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"Part mystery; part quirky, darkly funny, mayhem-filled thriller; and part meditation on what it means to 'own' land, artifacts, and the narrative of history in the West . . . A fast-paced, highly entertaining hybrid of Tony Hillerman and Edward Abbey." --Kirkus Reviews
Anthropologist Sophia Shepard is researching the impact of tourism on cultural sites in a remote national monument on the Utah-Arizona border when she crosses paths with two small-time criminals. The Ashdown brothers were hired to steal maps from a "collector" of Native American artifacts, but their ineptitude has alerted the local sheriff to their presence. Their employer, a former lobbyist seeking lucrative monument land that may soon be open to energy exploration, sends a fixer to clean up their mess. Suddenly, Sophia must put her theories to the test in the real world, and the stakes are higher than she could have ever imagined.
What begins as a madcap caper across the RV-strewn vacation lands of southern Utah becomes a meditation on mythology, authenticity, the ethics of preservation, and one nagging question: Who owns the past?
About the Author
TODD ROBERT PETERSEN grew up in Portland, Oregon, and now teaches film studies and creative writing at Southern Utah University. Petersen's previous books include Long After Dark, Rift, and It Needs to Look Like We Tried. He and his family live in Cedar City, Utah, on the western edge of the Markagunt Plateau.
A Library Journal Title to Watch
"Outside your usual police detective procedural . . . Part thriller, part mystery, and part rumination of history and heritage." —Dana Welshans, MPR News
"A romp populated with a cast of eccentric characters and marked by extreme moments of dark humor [and] delicious irony." —Allen Pierleoni, The OC Register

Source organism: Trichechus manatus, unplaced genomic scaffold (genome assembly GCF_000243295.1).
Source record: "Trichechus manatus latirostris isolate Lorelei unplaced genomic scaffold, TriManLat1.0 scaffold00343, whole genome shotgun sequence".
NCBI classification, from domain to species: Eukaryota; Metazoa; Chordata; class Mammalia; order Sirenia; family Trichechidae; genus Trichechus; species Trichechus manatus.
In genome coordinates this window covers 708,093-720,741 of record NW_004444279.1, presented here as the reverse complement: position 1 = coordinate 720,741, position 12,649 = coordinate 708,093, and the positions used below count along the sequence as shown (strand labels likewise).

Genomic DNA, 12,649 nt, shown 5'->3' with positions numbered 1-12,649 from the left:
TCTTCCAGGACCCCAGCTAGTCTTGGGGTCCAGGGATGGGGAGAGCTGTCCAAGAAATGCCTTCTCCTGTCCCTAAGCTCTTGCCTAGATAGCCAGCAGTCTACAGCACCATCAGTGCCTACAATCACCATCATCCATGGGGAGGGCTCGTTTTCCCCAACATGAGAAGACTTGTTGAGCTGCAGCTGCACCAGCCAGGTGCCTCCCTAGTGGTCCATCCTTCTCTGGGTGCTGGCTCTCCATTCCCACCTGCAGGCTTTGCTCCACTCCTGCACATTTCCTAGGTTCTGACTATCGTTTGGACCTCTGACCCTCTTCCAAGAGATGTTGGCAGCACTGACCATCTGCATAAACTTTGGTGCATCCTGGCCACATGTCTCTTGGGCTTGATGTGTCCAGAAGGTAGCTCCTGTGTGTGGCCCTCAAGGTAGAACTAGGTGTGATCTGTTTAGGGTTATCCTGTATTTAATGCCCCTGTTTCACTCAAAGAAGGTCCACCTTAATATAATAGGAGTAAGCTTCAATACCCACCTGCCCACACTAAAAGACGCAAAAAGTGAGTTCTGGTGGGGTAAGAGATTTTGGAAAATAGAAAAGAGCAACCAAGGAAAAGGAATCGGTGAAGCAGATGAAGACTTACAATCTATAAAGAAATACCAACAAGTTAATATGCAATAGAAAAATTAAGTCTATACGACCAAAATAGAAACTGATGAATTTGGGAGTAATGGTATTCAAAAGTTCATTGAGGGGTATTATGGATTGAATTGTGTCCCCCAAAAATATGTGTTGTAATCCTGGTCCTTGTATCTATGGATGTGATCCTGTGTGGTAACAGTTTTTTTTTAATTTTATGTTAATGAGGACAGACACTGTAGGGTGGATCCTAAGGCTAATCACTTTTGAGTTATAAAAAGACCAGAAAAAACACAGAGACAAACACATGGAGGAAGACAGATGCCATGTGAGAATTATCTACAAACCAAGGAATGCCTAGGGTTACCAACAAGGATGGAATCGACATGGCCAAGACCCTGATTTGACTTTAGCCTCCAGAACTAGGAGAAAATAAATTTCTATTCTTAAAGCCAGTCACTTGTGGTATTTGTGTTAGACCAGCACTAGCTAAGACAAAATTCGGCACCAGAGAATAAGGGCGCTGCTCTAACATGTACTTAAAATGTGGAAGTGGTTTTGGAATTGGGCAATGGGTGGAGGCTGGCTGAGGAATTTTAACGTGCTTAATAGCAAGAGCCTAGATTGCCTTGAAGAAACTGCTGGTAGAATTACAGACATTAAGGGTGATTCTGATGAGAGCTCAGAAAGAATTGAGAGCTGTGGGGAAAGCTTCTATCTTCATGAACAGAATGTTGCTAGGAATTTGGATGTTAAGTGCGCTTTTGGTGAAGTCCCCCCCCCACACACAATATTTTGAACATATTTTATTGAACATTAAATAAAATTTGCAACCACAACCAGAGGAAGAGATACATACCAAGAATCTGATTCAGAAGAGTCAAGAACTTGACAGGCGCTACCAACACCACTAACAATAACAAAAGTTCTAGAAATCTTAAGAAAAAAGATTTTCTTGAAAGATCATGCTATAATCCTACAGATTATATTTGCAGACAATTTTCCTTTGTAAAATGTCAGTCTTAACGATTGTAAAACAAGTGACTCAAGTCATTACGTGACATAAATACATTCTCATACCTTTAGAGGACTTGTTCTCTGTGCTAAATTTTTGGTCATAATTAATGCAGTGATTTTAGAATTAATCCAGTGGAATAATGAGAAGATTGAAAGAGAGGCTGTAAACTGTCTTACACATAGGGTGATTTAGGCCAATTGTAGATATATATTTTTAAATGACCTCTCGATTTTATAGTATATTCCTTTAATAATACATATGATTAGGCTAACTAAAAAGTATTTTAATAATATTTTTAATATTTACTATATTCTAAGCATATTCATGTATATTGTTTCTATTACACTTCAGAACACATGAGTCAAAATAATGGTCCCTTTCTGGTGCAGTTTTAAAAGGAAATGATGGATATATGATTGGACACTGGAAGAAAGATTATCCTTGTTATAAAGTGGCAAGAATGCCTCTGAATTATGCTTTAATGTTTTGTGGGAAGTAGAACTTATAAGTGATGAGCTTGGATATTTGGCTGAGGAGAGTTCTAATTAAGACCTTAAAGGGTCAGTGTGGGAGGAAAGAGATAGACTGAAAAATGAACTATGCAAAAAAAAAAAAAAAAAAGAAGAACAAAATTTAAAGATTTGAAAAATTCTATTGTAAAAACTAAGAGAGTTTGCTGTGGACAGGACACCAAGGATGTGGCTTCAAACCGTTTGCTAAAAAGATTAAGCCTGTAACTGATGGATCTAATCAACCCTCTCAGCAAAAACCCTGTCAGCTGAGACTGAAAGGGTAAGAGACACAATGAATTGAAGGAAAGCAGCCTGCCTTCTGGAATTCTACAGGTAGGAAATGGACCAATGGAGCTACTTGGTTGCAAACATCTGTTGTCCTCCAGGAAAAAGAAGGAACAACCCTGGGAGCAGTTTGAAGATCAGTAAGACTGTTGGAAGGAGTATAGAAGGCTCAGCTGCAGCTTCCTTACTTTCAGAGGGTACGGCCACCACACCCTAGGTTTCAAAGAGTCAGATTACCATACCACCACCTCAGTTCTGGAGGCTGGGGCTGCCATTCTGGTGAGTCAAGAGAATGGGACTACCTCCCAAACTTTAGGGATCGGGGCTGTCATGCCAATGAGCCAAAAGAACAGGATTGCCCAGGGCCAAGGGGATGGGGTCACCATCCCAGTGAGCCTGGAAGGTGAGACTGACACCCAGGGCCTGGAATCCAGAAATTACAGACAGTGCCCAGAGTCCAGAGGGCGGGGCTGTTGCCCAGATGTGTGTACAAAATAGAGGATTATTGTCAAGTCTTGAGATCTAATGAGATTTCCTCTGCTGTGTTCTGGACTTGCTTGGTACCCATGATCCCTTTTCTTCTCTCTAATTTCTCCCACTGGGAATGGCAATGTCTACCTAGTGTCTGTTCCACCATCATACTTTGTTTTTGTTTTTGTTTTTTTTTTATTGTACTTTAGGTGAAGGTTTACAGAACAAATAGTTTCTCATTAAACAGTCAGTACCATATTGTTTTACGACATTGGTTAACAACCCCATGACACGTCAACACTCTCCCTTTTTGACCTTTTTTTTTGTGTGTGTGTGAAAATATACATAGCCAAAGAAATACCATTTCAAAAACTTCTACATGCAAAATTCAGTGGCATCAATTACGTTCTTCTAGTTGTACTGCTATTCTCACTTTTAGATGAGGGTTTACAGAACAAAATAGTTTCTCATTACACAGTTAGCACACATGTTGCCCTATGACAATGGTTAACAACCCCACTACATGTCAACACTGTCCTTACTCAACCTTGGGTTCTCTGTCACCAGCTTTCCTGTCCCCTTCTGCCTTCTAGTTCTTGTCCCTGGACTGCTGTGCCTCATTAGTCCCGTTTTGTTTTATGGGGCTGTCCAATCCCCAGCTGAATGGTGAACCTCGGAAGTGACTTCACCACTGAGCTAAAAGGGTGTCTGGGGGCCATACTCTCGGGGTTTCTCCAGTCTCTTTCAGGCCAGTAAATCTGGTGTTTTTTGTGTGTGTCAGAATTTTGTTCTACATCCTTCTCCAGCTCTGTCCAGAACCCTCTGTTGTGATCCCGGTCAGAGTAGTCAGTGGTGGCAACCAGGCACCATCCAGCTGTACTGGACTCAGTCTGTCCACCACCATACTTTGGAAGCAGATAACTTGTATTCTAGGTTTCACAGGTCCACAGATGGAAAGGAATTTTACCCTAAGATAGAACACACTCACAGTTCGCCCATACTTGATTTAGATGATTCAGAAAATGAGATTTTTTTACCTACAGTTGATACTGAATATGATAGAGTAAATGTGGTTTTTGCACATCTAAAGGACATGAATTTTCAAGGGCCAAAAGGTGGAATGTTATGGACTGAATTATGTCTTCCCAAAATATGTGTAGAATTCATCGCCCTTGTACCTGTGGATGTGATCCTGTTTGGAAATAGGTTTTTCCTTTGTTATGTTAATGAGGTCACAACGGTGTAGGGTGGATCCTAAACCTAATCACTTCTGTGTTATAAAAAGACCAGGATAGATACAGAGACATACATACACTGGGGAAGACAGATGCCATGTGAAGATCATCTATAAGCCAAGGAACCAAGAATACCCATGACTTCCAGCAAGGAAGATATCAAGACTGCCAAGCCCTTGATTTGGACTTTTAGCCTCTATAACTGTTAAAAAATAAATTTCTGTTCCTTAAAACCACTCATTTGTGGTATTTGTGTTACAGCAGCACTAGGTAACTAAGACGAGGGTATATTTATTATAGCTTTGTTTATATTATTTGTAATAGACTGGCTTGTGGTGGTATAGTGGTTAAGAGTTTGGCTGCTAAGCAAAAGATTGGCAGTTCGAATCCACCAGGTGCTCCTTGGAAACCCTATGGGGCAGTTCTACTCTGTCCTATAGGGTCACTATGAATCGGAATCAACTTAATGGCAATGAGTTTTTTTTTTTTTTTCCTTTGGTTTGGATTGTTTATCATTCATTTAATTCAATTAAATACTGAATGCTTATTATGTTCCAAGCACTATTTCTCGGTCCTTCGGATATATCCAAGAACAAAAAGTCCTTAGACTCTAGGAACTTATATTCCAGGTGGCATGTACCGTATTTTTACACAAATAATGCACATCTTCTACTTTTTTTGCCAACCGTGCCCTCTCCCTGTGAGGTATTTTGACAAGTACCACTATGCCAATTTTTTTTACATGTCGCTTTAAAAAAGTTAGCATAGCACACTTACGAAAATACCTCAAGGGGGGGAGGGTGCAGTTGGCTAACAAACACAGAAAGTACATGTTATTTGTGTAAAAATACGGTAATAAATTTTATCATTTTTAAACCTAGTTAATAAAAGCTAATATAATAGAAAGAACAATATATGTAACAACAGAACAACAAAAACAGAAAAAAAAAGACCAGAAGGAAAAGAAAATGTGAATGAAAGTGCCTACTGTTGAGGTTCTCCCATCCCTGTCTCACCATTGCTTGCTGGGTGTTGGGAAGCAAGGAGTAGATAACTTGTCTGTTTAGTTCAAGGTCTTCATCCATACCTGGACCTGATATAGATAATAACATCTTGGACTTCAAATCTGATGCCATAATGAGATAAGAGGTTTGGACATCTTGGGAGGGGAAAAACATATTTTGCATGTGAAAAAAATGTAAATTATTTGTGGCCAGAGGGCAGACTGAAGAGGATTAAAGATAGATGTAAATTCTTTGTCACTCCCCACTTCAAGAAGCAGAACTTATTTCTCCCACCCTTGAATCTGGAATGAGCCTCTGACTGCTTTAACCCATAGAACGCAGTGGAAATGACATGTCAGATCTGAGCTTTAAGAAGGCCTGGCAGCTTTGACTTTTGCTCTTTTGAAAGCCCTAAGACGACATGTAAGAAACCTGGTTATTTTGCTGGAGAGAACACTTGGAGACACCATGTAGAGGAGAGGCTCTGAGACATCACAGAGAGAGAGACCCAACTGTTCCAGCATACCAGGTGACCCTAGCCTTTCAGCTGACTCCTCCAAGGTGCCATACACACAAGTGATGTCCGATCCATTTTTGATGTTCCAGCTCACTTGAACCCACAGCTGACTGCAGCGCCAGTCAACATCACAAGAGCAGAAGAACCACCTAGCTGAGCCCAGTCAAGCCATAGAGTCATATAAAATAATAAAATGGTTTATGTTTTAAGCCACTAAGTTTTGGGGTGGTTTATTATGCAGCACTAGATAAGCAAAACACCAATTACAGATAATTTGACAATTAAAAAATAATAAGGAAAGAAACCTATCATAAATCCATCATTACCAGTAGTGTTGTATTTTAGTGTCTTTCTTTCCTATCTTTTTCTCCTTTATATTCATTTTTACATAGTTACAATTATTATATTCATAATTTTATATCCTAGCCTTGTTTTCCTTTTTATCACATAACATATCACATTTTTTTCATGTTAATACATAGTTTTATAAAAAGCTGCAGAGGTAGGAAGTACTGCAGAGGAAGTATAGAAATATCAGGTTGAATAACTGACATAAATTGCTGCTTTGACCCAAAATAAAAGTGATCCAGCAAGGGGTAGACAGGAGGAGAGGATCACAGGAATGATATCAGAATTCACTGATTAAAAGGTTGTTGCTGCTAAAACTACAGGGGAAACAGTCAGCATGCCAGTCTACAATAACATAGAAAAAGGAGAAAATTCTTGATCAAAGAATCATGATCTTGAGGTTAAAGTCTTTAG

"Petersen's tightly written mystery plays out over the vast, unforgiving terrain on the Utah-Arizona border with a lineup of unforgettable characters . . . Petersen delivers a fast-paced chase over a hostile landscape while underscoring the past and present threats to Native American antiquities. Hang on tight and enjoy the ride." —Library Journal (starred review)
"A rollicking mystery . . . Peterson keeps up plenty of action and suspense while also offering philosophical insights on who owns the land. Peterson’s offbeat adventure keeps the reader turning the pages." —Publishers Weekly
"Part mystery; part quirky, darkly funny, mayhem-filled thriller; and part meditation on what it means to 'own' land, artifacts, and the narrative of history in the West . . . A fast-paced, highly entertaining hybrid of Tony Hillerman and Edward Abbey." —Kirkus Reviews
"Blending dark comedy and crime fiction, Petersen examines a moment in time that exquisitely reveals timeless and far-reaching themes . . . An excellent read for those who enjoy thrillers set in the Southwest and readers interested in the preservation of history and culture." —Booklist
"Fantastic . . . This isn’t just a thriller—it’s also one of the funniest books I have read in years . . . This is a perfect read for fans of Elmore Leonard, William Boyle, and The Coen Brothers." —Liberty Hardy, Book Riot
"Picture a Tony Hillerman-style tableau: a red rock desert beneath a deep azure sky, imbued with the history of the sacred rituals and artifacts of the Southern Paiute. Now add a Tim Dorsey or Carl Hiaasen-esque overlay, awash in desiccated Ford pickup trucks, characters who embody the word 'characters,' ulterior motives and belly-rumbling hilarity, and you’ll get an idea of the strange trip you’re about to embark on . . . Beneath all this, Petersen poses some intellectual questions, such as who really 'owns' land, what rights and responsibilities such ownership conveys and how the inevitable collisions between titled owners, the public good and the ancient claims of sacred ground should be addressed." —Bruce Tierney, BookPage
"[A] darkly comic, madcap thriller with overarching social themes . . . Picnic is wildly creative and easily envisioned." —Lauren O'Brien, Shelf Awareness
"In this twenty-first-century fusion of Zane Grey, Tony Hillerman, and Craig Childs, Todd Robert Petersen gives us a page-turner of a murder mystery." —Stephen Trimble, editor of Red Rock Stories
"A murderously addictive thrill-ride through the remote, rugged Utah-Arizona borderlands, where looting and vandalism of ancient cultural sites remain all too prevalent." —Scott Graham, National Outdoor Book Award-winning author of Mesa Verde Victim
"Reading Picnic in the Ruins is like watching a Tarantino film—scenes unfold to reveal a cast of divergent characters who are destined to collide; and when they do, you won't want to look away. Todd Robert Petersen delivers a roller coaster of a book!" —Margaret Mizushima, award-winning author of the Timber Creek K-9 Mysteries, including Hanging Falls